Nelson shows convincingly how Western modern economics has evolved into a kind of "secular theology" or "secular religion".
In 1991 Robert H Nelson, an economist by training and now Professor at the University of Maryland's School of Public Affairs, published Reaching for Heaven on Earth: the Theological Meaning of Economics. In this book he attempted to uncover the often hidden and implicit value assumptions and indeed "messianic" visions behind the pre-20th-century schools of economic thought. In his more recent study, Economics as Religion: from Samuelson to Chicago and Beyond, he extends his argument to mainly American economics in the twentieth century.
Nelson begins Economics as Religion by briefly examine the origins in late nineteenth and early twentieth century of a progressive value system so prominent behind later economic schools of thought. In such diverse thinkers as Karl Marx, John Maynard Keynes, and many American progressive economists, he finds a foundational belief in modern science, industrial advance, economics as the driving force of history, the "gospel of efficiency", and societal engineering as bringing on "an end to scarcity and the arrival of a new era of abundance, thereby ending the alienating and debilitating struggles among contending economic interests in society" (p. 35). And what is appearing here is what Nelson considers the most vital secular religion of the modern age: economic progress, and in its shadow arrives the economists as "pre-eminent social scientists" (p. 266), as this secular religion’s theologians and priesthood, not seldom occupied with one paramount riddle to solve: the market paradox.
From here Nelson turns to a theological exegesis of the two main strands of the economics religion in twentieth-century America: the Progressive Catholicism of Paul Samuelson and Cambridge/MIT economics and the Calvinist Protestantism of Frank Knight and the Chicago School.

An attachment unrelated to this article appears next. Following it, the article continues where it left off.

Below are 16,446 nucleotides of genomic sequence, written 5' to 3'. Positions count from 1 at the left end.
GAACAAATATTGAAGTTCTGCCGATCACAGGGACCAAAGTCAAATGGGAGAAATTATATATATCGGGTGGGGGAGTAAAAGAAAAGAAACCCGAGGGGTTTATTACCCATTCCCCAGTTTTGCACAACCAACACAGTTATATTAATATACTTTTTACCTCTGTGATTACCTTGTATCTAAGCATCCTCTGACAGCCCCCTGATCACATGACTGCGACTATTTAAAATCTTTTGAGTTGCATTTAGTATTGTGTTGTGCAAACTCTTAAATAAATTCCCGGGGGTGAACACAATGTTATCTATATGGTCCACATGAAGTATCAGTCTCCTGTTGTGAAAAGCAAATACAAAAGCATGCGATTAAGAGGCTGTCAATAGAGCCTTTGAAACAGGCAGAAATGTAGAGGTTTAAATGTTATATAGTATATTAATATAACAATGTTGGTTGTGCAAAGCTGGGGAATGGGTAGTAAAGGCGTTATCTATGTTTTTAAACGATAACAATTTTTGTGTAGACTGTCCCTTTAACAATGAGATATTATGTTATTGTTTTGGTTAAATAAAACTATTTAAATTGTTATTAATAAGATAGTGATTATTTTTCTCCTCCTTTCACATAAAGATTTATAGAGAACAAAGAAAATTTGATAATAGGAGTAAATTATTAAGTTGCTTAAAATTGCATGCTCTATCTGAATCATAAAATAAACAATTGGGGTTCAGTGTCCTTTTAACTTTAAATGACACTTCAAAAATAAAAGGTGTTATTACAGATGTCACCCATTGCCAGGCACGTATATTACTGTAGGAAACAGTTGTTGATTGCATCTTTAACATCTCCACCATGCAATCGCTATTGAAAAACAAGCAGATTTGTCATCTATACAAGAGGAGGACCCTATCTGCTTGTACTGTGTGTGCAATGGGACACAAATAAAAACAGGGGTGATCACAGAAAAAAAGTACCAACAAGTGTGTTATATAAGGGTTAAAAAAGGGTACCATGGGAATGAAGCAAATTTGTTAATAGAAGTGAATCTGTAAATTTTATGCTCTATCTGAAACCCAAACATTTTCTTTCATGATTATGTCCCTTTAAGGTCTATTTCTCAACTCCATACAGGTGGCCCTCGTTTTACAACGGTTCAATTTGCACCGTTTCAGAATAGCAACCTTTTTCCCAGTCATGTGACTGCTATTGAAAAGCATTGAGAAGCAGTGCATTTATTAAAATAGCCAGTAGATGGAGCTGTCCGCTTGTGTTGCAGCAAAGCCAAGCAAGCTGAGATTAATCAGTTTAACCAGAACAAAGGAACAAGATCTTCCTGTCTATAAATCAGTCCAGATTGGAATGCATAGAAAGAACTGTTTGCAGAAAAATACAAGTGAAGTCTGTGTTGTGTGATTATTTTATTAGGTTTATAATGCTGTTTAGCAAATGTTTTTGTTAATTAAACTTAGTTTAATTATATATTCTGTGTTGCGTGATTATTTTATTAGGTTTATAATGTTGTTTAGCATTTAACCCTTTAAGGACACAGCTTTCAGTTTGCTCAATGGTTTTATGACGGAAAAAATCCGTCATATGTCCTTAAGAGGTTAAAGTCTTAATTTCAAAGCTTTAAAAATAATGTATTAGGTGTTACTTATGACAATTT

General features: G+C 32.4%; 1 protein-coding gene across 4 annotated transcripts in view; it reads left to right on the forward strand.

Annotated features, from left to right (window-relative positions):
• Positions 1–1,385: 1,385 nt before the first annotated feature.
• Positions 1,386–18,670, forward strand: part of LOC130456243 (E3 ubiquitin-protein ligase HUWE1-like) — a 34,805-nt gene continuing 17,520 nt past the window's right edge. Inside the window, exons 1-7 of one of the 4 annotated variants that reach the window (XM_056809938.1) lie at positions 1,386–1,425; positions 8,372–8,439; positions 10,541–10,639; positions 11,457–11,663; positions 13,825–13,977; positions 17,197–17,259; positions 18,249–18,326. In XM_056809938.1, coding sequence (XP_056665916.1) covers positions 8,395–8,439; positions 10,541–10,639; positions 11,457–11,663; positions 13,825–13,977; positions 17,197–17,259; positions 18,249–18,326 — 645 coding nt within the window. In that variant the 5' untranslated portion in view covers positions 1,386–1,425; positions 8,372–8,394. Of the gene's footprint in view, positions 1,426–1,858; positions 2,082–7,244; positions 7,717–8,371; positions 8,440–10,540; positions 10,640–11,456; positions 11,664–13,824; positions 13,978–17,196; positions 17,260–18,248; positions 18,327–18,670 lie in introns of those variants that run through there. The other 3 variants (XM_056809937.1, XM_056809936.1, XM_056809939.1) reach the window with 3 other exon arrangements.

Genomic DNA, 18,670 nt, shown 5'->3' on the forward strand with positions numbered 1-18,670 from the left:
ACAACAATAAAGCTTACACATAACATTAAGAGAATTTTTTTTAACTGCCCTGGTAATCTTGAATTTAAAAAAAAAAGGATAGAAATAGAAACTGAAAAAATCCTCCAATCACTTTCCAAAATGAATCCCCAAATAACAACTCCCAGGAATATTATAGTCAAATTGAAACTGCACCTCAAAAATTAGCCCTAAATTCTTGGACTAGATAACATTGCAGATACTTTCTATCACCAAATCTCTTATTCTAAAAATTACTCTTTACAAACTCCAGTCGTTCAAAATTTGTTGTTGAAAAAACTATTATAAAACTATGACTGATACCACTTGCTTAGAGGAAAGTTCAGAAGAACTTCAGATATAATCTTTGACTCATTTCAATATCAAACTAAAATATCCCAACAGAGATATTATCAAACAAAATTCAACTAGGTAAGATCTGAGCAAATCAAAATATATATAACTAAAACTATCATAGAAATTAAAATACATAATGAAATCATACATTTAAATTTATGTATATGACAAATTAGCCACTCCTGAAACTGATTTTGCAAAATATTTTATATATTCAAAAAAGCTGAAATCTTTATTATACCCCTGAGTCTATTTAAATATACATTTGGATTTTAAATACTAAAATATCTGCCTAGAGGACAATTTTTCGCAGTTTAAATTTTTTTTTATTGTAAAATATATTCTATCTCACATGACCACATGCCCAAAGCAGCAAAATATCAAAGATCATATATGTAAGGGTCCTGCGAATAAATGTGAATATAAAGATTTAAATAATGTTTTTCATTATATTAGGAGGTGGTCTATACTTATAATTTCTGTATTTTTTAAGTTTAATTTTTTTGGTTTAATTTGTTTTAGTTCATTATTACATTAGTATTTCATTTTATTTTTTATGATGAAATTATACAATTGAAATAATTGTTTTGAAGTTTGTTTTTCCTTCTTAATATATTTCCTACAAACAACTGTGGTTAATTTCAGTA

The Cambridge school in general and the former MIT professor Paul Samuelson (and his highly influential textbook in economics, Economics, first published in 1948) in particular, tried to adapt the older progressive message to a newly scientific appearance which was meant to instil a commitment to the market (rather than to the direct control by government) as the natural order of society, to the priestly authority of economist as the true interpreters of the market mechanism, and to the possibility that the natural order of society can be scientifically managed. Economic progress is the goal, the core value by which other matters must be judged. The means to reach this goal "is an efficient economic system; the sinners are special interests; the greatest danger posed for the world is cyclical instability and unemployment of resources that will lead to demagoguery, dictatorship, and war. ... Economic growth ... creates a 'virtuous circle.' Within a few generations, all the old wars and other ills of human existence can be abolished forever after" (p. 110). Behind this "inspiring message", clothed in a scientific dress, Nelson sees glimpses of both a secular version of Jewish messianism (like Marx) and a Catholic belief in the "professional classes" and in the rational world of "natural law".
In the 1960s new doubts arose concerning the core beliefs in the progressive gospel and we also find, says Nelson, a "shift in the epicentre of economics from … Cambridge ... to ... Chicago" (p. 112). In the Chicago school of economics we find much greater scepticism with respect to scientific management of society and to the vision of twentieth-century welfare and regulatory state. We also find a more strong emphasis on individualism and individual liberty, often coupled with focus on uncertainty and human depravity, and irreverence toward authority. If Cambridge preached the gospel of progress and efficiency, Chicago preached – also behind a supposed scientific rationality – the gospel of (economic) self-interest. According to Nelson the Chicago school represents a "Protestant" (Calvinistic and Puritan) side of American economics.